The Office of Federal Contract Compliance Programs (“OFCCP”) has issued its final regulations regarding recordkeeping requirements for internet applicants. (Constangy issued an Affirmative Action Alert on the proposed regulations on April 19, 2004.)

The definition of an “internet applicant” to be included in the Uniform Guidelines on Employee Selection Procedures has yet to be finalized by the federal agencies reviewing the issue. (See Constangy's Affirmative Action Alert dated March 23, 2004.)


What is an “internet applicant”?

An “internet applicant” must meet four criteria:
  1. He or she “submits an expression of interest in employment” using internet or electronic technology, or submits an “expression of interest” the old-fashioned way (on paper) where the employer accepts both electronic and paper applications; and
  2. The employer considers the individual for employment in a particular position; and
  3. The “expression of interest” indicates that the individual meets the “basic qualifications” for the position; and
  4. The individual does not remove himself or herself from consideration at any point before receiving an offer of employment.

When have I “considered” an individual for employment?
The agency deems you to have “considered” an individual for employment when you review whether the individual meets any of the criteria for your job. There are a few exceptions, discussed below.

 Is there any way to narrow the pool of people who are “considered”?
Yes, but you can’t do it by looking at qualifications. The regulations say that the contractor may establish a protocol for excluding “expressions of interest” – such as refusing to accept unsolicited resumes, limiting the number of “expressions of interest” accepted, or accepting only a random sampling of all “expressions of interest” received. The exclusions cannot be based on the individuals’ qualifications, and there must be an “appropriate pool” remaining.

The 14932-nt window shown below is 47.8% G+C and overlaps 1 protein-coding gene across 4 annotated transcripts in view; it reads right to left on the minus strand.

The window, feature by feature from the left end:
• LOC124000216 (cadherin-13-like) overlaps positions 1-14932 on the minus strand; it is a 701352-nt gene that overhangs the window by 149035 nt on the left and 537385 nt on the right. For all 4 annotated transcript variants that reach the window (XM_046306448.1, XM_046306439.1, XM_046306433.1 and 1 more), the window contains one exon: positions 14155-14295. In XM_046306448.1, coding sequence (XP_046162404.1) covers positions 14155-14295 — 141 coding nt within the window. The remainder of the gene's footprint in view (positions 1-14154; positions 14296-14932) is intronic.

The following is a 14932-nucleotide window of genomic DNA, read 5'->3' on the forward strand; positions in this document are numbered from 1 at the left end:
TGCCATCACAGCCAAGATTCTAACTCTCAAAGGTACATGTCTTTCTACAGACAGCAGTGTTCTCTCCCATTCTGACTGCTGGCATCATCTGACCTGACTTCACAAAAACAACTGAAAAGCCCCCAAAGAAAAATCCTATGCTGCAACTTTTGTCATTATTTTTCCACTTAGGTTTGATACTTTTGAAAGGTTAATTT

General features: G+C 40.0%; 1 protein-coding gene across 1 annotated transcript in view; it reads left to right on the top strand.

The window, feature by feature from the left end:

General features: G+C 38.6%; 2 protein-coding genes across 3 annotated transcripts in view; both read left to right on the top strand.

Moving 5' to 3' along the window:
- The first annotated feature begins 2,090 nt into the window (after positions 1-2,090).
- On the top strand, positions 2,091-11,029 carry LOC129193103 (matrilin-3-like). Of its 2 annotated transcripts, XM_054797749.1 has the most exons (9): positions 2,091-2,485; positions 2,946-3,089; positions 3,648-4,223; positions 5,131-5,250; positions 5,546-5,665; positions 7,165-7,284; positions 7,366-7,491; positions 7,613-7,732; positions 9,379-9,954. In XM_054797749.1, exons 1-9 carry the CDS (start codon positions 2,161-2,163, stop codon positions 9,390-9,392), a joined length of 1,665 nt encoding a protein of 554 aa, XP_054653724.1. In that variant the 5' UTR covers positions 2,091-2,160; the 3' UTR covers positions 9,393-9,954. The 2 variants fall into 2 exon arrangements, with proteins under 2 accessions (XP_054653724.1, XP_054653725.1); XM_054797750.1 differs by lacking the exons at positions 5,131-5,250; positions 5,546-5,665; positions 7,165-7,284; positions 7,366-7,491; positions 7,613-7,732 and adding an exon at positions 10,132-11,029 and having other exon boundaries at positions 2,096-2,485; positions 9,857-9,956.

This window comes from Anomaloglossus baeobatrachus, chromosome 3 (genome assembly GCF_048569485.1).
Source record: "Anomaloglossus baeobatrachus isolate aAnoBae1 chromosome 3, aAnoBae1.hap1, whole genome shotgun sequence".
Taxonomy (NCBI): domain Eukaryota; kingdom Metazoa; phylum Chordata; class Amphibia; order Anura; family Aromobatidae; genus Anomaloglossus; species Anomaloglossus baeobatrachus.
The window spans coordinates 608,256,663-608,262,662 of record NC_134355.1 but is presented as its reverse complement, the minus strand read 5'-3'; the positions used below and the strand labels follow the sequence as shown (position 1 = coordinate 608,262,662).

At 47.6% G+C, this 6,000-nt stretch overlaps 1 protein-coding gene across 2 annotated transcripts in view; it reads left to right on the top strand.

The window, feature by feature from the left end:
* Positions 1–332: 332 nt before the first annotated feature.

What are “basic qualifications”?
Is it the same thing as “minimum qualifications”?
To answer the second question first, NO. “Basic qualifications” must be (1) non-comparative (not based on a comparison of one individual with another); (2) objective (not based on the employer’s subjective judgment); and (3) relevant to performance of the particular position and consistent with the employer’s business-related goals. For example, a contractor hiring an accountant might want someone with an accounting degree and CPA license, and who was, in the opinion of management, a “go-getter.” The OFCCP would consider the accounting degree and CPA license to be “basic qualifications” because they are non-comparative, objective, and relevant to job performance. But even though you might consider the “go-getter” part to be a minimum requirement for the position, it would not be a “basic qualification” in the OFCCP sense because determining whether someone is a “go-getter” requires a subjective judgment on your part.

Also, passing a test of any kind is never a “basic qualification.”
Finally, your “basic qualifications” must either be advertised, or established (documented internally) before you consider any “expression of interest” for the position.

How does an individual take himself or herself out of the running so as not to be an applicant?